"But I don't really care why when I am end user. I just got other shit to get on with."

You know, if you were serious, then you'd have bought hardware and software that were linux certified. Most likely, like most people, your expectations of linux are so high that you download a free community supported distro, add arbitrary hardware and then expect it to work without any issues. It is a testament to linux that this works as often as it does, but if you want *guaranteed* results then you should be going to a linux vendor that *guarantees* results, otherwise you are taking the enduser supported route and you should be prepared to support your personal configuration.

If you are one to complain about self supporting your own personal configuration, that really means you should have gone with a vendor supported route. Next time you know, right?


I think you've already made up your mind here, but please consider what I've said seriously. It's reasonable to expect a linux certified system to run as well as a windows certified one. But it's also reasonable to expect some tinkering when you put together your own uncertified hardware.

Reply Parent Score: 3

RE[7]: Comment by Laurence
by lucas_maximus on Sun 10th Mar 2013 09:37 in reply to "RE[6]: Comment by Laurence"
lucas_maximus Member since:
2009-08-18

The other end meaning what? Linux? We know that's not true, but then I can't tell what you meant.


Didn't really read what I said did you? I was talking about being locked in on bespoke software is far worse than being locked into Windows or other Microsoft products.

I'll wait for you to provide a realistic example from a decade ago that can be tested.


Try compiling Latest Firefox on Ubuntu Warty.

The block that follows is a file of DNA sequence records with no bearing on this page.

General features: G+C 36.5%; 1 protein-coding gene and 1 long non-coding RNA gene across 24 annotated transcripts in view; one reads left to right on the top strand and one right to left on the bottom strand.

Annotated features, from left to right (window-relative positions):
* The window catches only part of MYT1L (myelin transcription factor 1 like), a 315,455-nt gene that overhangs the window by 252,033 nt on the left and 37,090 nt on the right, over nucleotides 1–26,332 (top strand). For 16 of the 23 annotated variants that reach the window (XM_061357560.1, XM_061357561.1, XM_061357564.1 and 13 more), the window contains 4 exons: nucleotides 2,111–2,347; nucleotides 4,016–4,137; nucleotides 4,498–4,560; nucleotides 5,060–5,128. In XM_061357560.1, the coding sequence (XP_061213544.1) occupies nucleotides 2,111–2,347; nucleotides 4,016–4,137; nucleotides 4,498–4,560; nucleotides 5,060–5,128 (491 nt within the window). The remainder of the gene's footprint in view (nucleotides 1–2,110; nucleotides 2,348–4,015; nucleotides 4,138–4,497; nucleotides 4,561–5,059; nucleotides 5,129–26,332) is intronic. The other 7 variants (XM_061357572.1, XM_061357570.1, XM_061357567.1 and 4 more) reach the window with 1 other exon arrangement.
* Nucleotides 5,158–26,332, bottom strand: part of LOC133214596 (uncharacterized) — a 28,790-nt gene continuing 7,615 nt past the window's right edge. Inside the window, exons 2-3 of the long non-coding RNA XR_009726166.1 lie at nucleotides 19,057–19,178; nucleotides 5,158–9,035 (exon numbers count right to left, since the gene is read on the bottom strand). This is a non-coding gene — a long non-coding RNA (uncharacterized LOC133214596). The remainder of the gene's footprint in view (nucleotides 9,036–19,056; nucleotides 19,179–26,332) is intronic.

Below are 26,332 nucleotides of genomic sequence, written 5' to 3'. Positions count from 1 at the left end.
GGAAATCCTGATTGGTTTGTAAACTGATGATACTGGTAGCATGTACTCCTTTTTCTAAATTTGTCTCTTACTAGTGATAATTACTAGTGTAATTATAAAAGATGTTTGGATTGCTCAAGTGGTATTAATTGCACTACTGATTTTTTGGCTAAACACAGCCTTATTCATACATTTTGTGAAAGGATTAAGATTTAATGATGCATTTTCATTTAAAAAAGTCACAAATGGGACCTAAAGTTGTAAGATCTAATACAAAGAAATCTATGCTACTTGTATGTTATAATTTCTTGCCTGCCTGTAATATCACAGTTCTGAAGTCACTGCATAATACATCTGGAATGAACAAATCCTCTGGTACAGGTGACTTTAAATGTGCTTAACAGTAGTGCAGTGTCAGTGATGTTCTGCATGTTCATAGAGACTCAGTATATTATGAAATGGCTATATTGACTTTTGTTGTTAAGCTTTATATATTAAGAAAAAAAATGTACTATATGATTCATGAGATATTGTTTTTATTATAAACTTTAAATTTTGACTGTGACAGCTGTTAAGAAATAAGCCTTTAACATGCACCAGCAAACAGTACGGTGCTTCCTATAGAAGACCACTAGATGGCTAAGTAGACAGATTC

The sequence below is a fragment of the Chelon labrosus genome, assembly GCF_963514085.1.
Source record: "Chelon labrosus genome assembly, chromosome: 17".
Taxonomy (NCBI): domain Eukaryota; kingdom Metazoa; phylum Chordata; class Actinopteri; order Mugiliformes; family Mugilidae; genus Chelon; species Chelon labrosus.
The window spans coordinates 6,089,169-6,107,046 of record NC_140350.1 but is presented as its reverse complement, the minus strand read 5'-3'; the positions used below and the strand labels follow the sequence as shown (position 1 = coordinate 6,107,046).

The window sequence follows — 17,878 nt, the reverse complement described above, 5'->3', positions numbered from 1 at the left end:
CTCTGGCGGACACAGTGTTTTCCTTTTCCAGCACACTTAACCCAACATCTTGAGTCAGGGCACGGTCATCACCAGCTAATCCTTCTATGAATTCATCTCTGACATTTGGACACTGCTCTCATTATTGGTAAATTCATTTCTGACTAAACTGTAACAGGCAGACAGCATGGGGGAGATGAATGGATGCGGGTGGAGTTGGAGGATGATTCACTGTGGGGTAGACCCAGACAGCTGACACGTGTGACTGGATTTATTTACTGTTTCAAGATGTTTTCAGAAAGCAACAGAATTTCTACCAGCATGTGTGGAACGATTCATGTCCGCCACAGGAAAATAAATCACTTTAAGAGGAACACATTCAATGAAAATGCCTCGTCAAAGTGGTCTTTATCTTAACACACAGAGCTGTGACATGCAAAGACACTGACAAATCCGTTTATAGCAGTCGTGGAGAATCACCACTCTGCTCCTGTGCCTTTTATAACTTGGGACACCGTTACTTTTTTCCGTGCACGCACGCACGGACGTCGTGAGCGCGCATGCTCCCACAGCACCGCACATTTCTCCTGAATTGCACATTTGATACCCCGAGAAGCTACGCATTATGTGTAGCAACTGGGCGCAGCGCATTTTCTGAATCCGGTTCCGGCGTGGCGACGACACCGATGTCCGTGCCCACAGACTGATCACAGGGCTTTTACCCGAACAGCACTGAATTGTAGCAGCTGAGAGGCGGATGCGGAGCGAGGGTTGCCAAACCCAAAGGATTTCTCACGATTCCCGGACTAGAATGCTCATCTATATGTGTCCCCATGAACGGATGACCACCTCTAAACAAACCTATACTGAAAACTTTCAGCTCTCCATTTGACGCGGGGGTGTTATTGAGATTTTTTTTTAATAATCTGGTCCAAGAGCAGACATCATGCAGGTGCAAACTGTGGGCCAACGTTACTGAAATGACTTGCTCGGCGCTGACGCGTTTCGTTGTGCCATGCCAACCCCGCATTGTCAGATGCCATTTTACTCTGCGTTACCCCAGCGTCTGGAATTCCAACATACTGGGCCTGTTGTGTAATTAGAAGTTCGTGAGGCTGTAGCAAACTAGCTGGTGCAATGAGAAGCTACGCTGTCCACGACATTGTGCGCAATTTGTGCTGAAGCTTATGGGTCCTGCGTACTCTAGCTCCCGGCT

You know, if you were serious, then you'd have bought hardware and software that were linux certified. Most likely, like most people, your expectations of linux are so high that you download a free community supported distro, add arbitrary hardware and then expect it to work without any issues. It is a testament to linux that this works as often as it does, but if you want *guaranteed* results then you should be going to a linux vendor that *guarantees* results, otherwise you are taking the enduser supported route and you should be prepared to support your personal configuration.

If you are one to complain about self supporting your own personal configuration, that really means you should have gone with a vendor supported route. Next time you know, right?


I think you've already made up your mind here, but please consider what I've said seriously. It's reasonable to expect a linux certified system to run as well as a windows certified one. But it's also reasonable to expect some tinkering when you put together your own uncertified hardware.



The point is that I am happy to ticker most of the time at work I am not (I don't use Linux at work).

People I know in IRL aren't nerdy enough to want to piss about with the computer. This goes back to fragmentation etc etc.

This really isn't hard to understand.

Edited 2013-03-10 09:38 UTC

Reply Parent Score: 3

RE[7]: Comment by Laurence
by Laurence on Sun 10th Mar 2013 12:34 in reply to "RE[6]: Comment by Laurence"
Laurence Member since:
2007-03-26

I think you've already made up your mind here

Oh he completely has. His arguments are cyclic, hypocritical and often completely misinformed. ie your typical fanboy.

Reply Parent Score: 2